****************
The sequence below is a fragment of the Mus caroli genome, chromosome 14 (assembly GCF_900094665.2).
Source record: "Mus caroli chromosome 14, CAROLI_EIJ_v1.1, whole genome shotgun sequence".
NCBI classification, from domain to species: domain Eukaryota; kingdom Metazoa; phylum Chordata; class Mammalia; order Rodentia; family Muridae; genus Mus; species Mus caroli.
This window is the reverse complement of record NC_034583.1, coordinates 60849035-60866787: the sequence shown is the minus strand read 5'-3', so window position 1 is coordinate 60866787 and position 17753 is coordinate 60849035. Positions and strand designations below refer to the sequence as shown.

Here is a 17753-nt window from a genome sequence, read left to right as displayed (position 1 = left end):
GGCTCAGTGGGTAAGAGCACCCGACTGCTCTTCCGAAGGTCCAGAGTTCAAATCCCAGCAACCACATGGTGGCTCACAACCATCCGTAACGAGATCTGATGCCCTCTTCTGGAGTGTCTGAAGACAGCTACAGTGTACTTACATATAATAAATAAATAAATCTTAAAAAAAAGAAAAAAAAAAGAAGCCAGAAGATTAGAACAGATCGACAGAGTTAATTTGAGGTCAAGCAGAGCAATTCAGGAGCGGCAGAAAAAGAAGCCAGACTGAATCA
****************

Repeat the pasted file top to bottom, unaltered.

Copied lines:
The sequence below is a fragment of the Mus caroli genome, chromosome 14 (assembly GCF_900094665.2).
Source record: "Mus caroli chromosome 14, CAROLI_EIJ_v1.1, whole genome shotgun sequence".
NCBI classification, from domain to species: domain Eukaryota; kingdom Metazoa; phylum Chordata; class Mammalia; order Rodentia; family Muridae; genus Mus; species Mus caroli.
This window is the reverse complement of record NC_034583.1, coordinates 60849035-60866787: the sequence shown is the minus strand read 5'-3', so window position 1 is coordinate 60866787 and position 17753 is coordinate 60849035. Positions and strand designations below refer to the sequence as shown.

Here is a 17753-nt window from a genome sequence, read left to right as displayed (position 1 = left end):
GGCTCAGTGGGTAAGAGCACCCGACTGCTCTTCCGAAGGTCCAGAGTTCAAATCCCAGCAACCACATGGTGGCTCACAACCATCCGTAACGAGATCTGATGCCCTCTTCTGGAGTGTCTGAAGACAGCTACAGTGTACTTACATATAATAAATAAATAAATCTTAAAAAAAAGAAAAAAAAAAGAAGCCAGAAGATTAGAACAGATCGACAGAGTTAATTTGAGGTCAAGCAGAGCAATTCAGGAGCGGCAGAAAAAGAAGCCAGACTGAATCA